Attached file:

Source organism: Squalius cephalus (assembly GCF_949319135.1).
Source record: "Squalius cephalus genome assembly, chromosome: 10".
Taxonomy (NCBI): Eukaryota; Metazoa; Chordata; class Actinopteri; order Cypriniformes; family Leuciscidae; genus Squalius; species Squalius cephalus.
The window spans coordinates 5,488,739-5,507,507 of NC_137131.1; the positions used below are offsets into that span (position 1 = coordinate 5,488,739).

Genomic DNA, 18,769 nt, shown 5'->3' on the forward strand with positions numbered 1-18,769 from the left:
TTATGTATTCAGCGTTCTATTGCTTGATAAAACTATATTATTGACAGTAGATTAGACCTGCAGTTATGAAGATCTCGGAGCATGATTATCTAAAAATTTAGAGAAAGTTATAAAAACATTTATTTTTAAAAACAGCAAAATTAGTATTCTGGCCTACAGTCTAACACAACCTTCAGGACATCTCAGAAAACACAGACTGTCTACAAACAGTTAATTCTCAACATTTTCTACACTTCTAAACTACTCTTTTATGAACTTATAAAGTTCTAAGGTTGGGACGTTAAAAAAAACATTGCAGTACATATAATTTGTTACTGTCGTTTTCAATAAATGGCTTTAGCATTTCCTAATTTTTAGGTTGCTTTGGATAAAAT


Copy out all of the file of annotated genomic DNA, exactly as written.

Source organism: Squalius cephalus (assembly GCF_949319135.1).
Source record: "Squalius cephalus genome assembly, chromosome: 10".
Taxonomy (NCBI): Eukaryota; Metazoa; Chordata; class Actinopteri; order Cypriniformes; family Leuciscidae; genus Squalius; species Squalius cephalus.
The window spans coordinates 5,488,739-5,507,507 of NC_137131.1; the positions used below are offsets into that span (position 1 = coordinate 5,488,739).

Genomic DNA, 18,769 nt, shown 5'->3' on the forward strand with positions numbered 1-18,769 from the left:
TTATGTATTCAGCGTTCTATTGCTTGATAAAACTATATTATTGACAGTAGATTAGACCTGCAGTTATGAAGATCTCGGAGCATGATTATCTAAAAATTTAGAGAAAGTTATAAAAACATTTATTTTTAAAAACAGCAAAATTAGTATTCTGGCCTACAGTCTAACACAACCTTCAGGACATCTCAGAAAACACAGACTGTCTACAAACAGTTAATTCTCAACATTTTCTACACTTCTAAACTACTCTTTTATGAACTTATAAAGTTCTAAGGTTGGGACGTTAAAAAAAACATTGCAGTACATATAATTTGTTACTGTCGTTTTCAATAAATGGCTTTAGCATTTCCTAATTTTTAGGTTGCTTTGGATAAAAT